Al Batt: No surprises in a world without eyebrows

Published 9:24 am Wednesday, November 23, 2016

Tales From Exit 22 by Al Batt

Imagine it if you can. No eyebrows.

Albert Einstein said, “Imagination is more important than knowledge.  For knowledge is limited, whereas imagination embraces the entire world, stimulating progress, giving birth to evolution. It is, strictly speaking, a real factor in scientific research.”

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We should heed his words. Einstein’s brain is stored in jars and on slides, where it still inspires awe and scholarly research. As the great compliment goes, “He was as sharp as a tack and as smart as a whip.”

Kids are amazing at imagining things. Adults are less so, specializing in imagining dire consequences. But here is a chance to break out the old imagination out of the closet in the spare bedroom and see if it still works. 

Imagine if the world was lacking eyebrows.

I’ll give you a minute.

I’ll play some thinking music from “Jeopardy” while you are imagining.

Got it? I realize that some people lack eyebrows due to health reasons. Others due to a penchant for standing too close to the barbecue grill while torching too much lighter fluid on the charcoal, falling asleep on the couch at the same time that their children found a container of hair removal cream or have misplaced their eyebrows. Some are missing eyebrows because they are smiley face emojis.

Why do we have eyebrows? What purpose do eyebrows serve? Their main function is hypothesized to be protection by preventing sweat, moisture and other things from falling down into the eye. This keeps vision clear. Eyebrows are also important to facial expression and human communication. It isn’t uncommon for people to modify their eyebrows by means of hair addition, removal or makeup. I know that cosmetic surgery can raise a few eyebrows, but don’t judge anyone by their eyebrows. Tweezing, waxing, threading, tattooing and using an eye liner are commonly done to eyebrows. Some folks let their eyebrows do the talking. Women tend to fuss with eyebrows more than men. It wouldn’t help men. Francis Bacon said, “Imagination was given to man to compensate him for what he is not; a sense of humor to console him for what he is.” Men imagine that our eyebrows aren’t uneven. Eyebrows are one of our most expressive parts and are vital in nonverbal communication. We use our eyebrows to communicate our feelings to other people whether we’re happy, surprised, puzzled or angry.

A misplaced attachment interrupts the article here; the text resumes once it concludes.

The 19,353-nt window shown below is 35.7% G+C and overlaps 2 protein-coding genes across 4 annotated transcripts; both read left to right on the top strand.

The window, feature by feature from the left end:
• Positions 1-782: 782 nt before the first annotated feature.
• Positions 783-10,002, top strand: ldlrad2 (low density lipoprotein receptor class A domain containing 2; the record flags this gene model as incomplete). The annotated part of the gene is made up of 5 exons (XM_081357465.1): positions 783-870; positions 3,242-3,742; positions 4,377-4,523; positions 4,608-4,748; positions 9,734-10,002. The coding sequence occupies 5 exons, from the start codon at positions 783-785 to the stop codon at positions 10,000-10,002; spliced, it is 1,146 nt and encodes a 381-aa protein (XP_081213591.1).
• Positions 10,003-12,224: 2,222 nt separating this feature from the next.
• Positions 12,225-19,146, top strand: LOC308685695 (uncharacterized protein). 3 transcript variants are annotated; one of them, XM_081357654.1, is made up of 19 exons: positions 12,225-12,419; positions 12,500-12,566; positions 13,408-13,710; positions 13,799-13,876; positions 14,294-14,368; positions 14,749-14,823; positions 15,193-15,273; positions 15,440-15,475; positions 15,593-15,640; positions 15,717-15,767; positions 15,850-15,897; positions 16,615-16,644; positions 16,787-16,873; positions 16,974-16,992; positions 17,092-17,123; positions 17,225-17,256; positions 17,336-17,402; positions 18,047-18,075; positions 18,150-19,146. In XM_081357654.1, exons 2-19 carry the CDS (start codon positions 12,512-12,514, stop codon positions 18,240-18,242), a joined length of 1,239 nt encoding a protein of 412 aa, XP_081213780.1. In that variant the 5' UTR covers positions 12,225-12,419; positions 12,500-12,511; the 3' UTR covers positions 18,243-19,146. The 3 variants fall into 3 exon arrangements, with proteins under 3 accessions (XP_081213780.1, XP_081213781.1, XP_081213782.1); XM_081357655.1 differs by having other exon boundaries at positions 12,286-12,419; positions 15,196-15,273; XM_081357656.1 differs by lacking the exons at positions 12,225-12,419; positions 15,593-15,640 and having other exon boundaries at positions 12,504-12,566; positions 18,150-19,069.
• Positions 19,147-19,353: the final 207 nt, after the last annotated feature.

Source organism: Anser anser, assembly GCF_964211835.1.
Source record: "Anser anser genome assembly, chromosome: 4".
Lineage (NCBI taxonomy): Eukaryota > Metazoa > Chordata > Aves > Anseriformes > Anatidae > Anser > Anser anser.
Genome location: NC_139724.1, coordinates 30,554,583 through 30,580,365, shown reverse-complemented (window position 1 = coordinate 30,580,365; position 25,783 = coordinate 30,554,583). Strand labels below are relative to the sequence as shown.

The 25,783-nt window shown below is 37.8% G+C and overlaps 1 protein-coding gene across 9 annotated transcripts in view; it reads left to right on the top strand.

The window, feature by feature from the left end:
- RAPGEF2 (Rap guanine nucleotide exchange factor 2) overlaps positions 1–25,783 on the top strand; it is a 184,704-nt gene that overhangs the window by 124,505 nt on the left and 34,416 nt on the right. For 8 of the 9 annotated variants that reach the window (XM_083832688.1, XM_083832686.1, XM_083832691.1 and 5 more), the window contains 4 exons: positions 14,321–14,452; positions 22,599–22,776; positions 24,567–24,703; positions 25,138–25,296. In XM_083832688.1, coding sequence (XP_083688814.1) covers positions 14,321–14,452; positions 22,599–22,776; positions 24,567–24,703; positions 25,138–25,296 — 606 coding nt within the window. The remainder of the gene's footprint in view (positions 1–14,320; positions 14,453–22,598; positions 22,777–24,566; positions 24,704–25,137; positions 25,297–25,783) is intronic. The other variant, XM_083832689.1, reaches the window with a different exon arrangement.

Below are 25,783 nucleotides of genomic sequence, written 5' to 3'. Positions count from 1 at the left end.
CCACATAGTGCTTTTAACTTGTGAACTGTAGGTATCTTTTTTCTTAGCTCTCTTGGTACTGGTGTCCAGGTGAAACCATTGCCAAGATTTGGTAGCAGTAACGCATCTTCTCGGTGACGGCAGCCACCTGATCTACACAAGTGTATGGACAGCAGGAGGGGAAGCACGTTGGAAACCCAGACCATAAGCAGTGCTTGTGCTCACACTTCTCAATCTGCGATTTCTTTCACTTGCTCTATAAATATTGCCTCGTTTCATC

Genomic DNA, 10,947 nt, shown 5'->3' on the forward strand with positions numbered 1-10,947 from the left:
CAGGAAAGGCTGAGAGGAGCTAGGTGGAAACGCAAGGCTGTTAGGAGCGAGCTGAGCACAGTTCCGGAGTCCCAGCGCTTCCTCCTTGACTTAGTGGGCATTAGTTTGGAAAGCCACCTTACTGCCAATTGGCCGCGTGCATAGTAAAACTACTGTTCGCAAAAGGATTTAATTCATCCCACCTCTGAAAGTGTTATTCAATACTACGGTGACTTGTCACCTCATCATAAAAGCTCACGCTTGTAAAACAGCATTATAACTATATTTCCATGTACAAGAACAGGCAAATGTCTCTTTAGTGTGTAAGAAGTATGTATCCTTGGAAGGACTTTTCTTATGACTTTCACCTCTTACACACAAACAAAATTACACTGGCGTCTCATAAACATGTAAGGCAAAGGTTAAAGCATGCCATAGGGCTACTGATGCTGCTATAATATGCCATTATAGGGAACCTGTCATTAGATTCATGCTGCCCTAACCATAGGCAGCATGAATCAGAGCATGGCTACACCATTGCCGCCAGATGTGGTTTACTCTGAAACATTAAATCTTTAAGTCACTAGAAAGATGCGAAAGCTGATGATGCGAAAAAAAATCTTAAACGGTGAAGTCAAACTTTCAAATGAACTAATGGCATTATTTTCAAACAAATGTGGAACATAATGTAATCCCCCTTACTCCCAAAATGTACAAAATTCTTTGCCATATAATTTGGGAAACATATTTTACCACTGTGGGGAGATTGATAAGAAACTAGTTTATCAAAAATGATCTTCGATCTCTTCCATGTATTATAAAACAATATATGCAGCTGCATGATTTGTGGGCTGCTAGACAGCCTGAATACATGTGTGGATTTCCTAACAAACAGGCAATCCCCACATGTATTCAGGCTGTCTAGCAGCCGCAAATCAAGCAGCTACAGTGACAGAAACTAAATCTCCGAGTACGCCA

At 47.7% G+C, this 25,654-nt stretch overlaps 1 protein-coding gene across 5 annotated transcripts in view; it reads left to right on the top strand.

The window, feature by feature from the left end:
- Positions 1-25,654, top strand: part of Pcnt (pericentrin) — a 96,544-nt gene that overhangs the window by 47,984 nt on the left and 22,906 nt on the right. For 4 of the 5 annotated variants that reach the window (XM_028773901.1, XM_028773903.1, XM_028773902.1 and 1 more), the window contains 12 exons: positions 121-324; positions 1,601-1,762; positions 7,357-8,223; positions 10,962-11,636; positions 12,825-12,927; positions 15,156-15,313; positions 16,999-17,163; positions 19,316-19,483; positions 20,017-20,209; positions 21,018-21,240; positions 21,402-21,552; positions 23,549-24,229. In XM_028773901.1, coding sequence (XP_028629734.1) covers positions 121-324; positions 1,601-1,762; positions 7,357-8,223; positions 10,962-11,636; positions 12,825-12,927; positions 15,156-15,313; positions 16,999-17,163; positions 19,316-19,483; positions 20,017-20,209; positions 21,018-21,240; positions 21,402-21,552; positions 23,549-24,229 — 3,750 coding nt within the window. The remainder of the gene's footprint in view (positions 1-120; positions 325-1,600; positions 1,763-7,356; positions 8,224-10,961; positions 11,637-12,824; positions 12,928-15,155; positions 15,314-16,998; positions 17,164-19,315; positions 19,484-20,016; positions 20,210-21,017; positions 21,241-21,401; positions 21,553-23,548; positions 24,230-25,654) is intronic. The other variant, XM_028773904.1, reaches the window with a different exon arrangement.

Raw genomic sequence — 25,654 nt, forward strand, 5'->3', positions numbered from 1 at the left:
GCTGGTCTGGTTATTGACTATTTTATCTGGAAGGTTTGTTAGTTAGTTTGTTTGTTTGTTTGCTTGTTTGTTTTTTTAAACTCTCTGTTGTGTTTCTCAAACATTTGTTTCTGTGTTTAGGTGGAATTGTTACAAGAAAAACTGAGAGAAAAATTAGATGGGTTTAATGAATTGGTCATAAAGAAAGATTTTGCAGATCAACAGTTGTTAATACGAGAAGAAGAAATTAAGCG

In a world without eyebrows, a mother-in-law would have nothing to raise when seeing that her son and his bride had replaced the wedding cake with a wedding pie. What would a mother without eyebrows raise when her teen son gets up at noon to prepare himself for the afternoon? A fine woman of my acquaintance is able to raise her eyebrows well above her head.

Some people find unibrows sinister. A family elder claimed that the bushier the eyebrows, the crazier the man. An absence of eyebrows puts a rock in your sock. There was a bad guy named The Brow, a sadistic German master spy who was an enemy of Dick Tracy, the star of a comic strip. I believe his name referred to his forehead, a furrowed brow, but it gives me a chance to mention Dick Tracy. Tracy was a tough and intelligent police detective created by Chester Gould that debuted on October 4, 1931. Tracy’s partner was Sam Catchem. As a lad, I was intrigued by Tracy’s two-way wrist radio. It was just like an Apple Watch only different.

I’ll cock an eyebrow when I hear balderdash or baloney. Or baloney and balderdash. I could have raised one recently when a friend told me that he wasn’t good at being alone and sometimes went a month without being married. I didn’t raise an eyebrow because I knew that he he’d been married enough times that what he said was probably true.

It wasn’t Einstein, Bacon or Yogi Berra who said, “If eyes are the windows to the soul, eyebrows are the window frames.”

Eyebrows act as an identification card. Eyebrows stand out against the forehead, can be seen from a distance and don’t change much with time. This makes them the perfect aid in recognizing people.

The takeaway? If you’re going undercover, forget the sunglasses. Shave your eyebrows instead. The Federal Witness Protection Program could save a pile of money that they spend on relocation by just shaving the eyebrows of protected witnesses. 

It would work as long as the protected witnesses avoid making eyebrow contact.

Remember, your eyebrows say a lot about you. Mostly “Huh?”

Al Batt’s columns appear every Wednesday and Friday.